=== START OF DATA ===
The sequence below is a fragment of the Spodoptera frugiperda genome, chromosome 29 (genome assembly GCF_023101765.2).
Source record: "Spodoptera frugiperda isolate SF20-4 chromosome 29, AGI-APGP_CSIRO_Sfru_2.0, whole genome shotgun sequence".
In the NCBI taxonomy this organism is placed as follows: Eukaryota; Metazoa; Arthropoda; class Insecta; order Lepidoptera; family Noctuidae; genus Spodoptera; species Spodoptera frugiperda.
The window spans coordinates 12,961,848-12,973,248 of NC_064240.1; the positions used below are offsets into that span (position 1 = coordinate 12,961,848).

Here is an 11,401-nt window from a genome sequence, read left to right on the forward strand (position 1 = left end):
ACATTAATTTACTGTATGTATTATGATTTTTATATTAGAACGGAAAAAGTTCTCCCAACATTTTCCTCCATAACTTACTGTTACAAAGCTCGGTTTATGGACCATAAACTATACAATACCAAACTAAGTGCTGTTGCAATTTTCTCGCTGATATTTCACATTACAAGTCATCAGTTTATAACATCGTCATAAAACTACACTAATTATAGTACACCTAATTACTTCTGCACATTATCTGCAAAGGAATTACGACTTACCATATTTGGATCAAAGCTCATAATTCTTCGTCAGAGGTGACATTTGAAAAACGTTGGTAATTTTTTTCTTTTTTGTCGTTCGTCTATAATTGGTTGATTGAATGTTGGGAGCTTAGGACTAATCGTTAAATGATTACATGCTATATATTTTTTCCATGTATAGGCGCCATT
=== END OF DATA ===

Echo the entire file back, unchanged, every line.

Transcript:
The sequence below is a fragment of the Spodoptera frugiperda genome, chromosome 29 (genome assembly GCF_023101765.2).
Source record: "Spodoptera frugiperda isolate SF20-4 chromosome 29, AGI-APGP_CSIRO_Sfru_2.0, whole genome shotgun sequence".
In the NCBI taxonomy this organism is placed as follows: Eukaryota; Metazoa; Arthropoda; class Insecta; order Lepidoptera; family Noctuidae; genus Spodoptera; species Spodoptera frugiperda.
The window spans coordinates 12,961,848-12,973,248 of NC_064240.1; the positions used below are offsets into that span (position 1 = coordinate 12,961,848).

Here is an 11,401-nt window from a genome sequence, read left to right on the forward strand (position 1 = left end):
ACATTAATTTACTGTATGTATTATGATTTTTATATTAGAACGGAAAAAGTTCTCCCAACATTTTCCTCCATAACTTACTGTTACAAAGCTCGGTTTATGGACCATAAACTATACAATACCAAACTAAGTGCTGTTGCAATTTTCTCGCTGATATTTCACATTACAAGTCATCAGTTTATAACATCGTCATAAAACTACACTAATTATAGTACACCTAATTACTTCTGCACATTATCTGCAAAGGAATTACGACTTACCATATTTGGATCAAAGCTCATAATTCTTCGTCAGAGGTGACATTTGAAAAACGTTGGTAATTTTTTTCTTTTTTGTCGTTCGTCTATAATTGGTTGATTGAATGTTGGGAGCTTAGGACTAATCGTTAAATGATTACATGCTATATATTTTTTCCATGTATAGGCGCCATT